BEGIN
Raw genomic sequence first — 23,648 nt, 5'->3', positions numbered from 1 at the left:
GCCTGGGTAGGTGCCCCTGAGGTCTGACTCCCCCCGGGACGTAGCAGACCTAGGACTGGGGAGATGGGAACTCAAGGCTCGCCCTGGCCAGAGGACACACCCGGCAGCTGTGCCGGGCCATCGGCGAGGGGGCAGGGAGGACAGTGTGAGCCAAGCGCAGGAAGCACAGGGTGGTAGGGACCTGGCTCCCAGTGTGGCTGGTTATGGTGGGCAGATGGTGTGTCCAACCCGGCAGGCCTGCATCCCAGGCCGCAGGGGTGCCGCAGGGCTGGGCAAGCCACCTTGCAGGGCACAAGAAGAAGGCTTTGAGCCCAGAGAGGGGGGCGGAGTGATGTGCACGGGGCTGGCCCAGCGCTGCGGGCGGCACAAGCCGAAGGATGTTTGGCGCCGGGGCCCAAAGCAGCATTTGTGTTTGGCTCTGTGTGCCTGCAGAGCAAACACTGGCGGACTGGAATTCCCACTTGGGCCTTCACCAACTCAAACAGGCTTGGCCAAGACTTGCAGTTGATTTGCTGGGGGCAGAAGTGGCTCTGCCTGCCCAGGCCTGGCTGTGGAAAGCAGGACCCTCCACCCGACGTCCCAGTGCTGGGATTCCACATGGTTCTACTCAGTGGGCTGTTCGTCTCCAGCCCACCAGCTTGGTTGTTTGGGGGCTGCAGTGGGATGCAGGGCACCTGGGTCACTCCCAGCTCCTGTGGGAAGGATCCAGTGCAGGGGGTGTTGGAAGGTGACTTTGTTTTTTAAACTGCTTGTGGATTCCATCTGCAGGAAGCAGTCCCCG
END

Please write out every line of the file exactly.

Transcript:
Raw genomic sequence first — 23,648 nt, 5'->3', positions numbered from 1 at the left:
GCCTGGGTAGGTGCCCCTGAGGTCTGACTCCCCCCGGGACGTAGCAGACCTAGGACTGGGGAGATGGGAACTCAAGGCTCGCCCTGGCCAGAGGACACACCCGGCAGCTGTGCCGGGCCATCGGCGAGGGGGCAGGGAGGACAGTGTGAGCCAAGCGCAGGAAGCACAGGGTGGTAGGGACCTGGCTCCCAGTGTGGCTGGTTATGGTGGGCAGATGGTGTGTCCAACCCGGCAGGCCTGCATCCCAGGCCGCAGGGGTGCCGCAGGGCTGGGCAAGCCACCTTGCAGGGCACAAGAAGAAGGCTTTGAGCCCAGAGAGGGGGGCGGAGTGATGTGCACGGGGCTGGCCCAGCGCTGCGGGCGGCACAAGCCGAAGGATGTTTGGCGCCGGGGCCCAAAGCAGCATTTGTGTTTGGCTCTGTGTGCCTGCAGAGCAAACACTGGCGGACTGGAATTCCCACTTGGGCCTTCACCAACTCAAACAGGCTTGGCCAAGACTTGCAGTTGATTTGCTGGGGGCAGAAGTGGCTCTGCCTGCCCAGGCCTGGCTGTGGAAAGCAGGACCCTCCACCCGACGTCCCAGTGCTGGGATTCCACATGGTTCTACTCAGTGGGCTGTTCGTCTCCAGCCCACCAGCTTGGTTGTTTGGGGGCTGCAGTGGGATGCAGGGCACCTGGGTCACTCCCAGCTCCTGTGGGAAGGATCCAGTGCAGGGGGTGTTGGAAGGTGACTTTGTTTTTTAAACTGCTTGTGGATTCCATCTGCAGGAAGCAGTCCCCG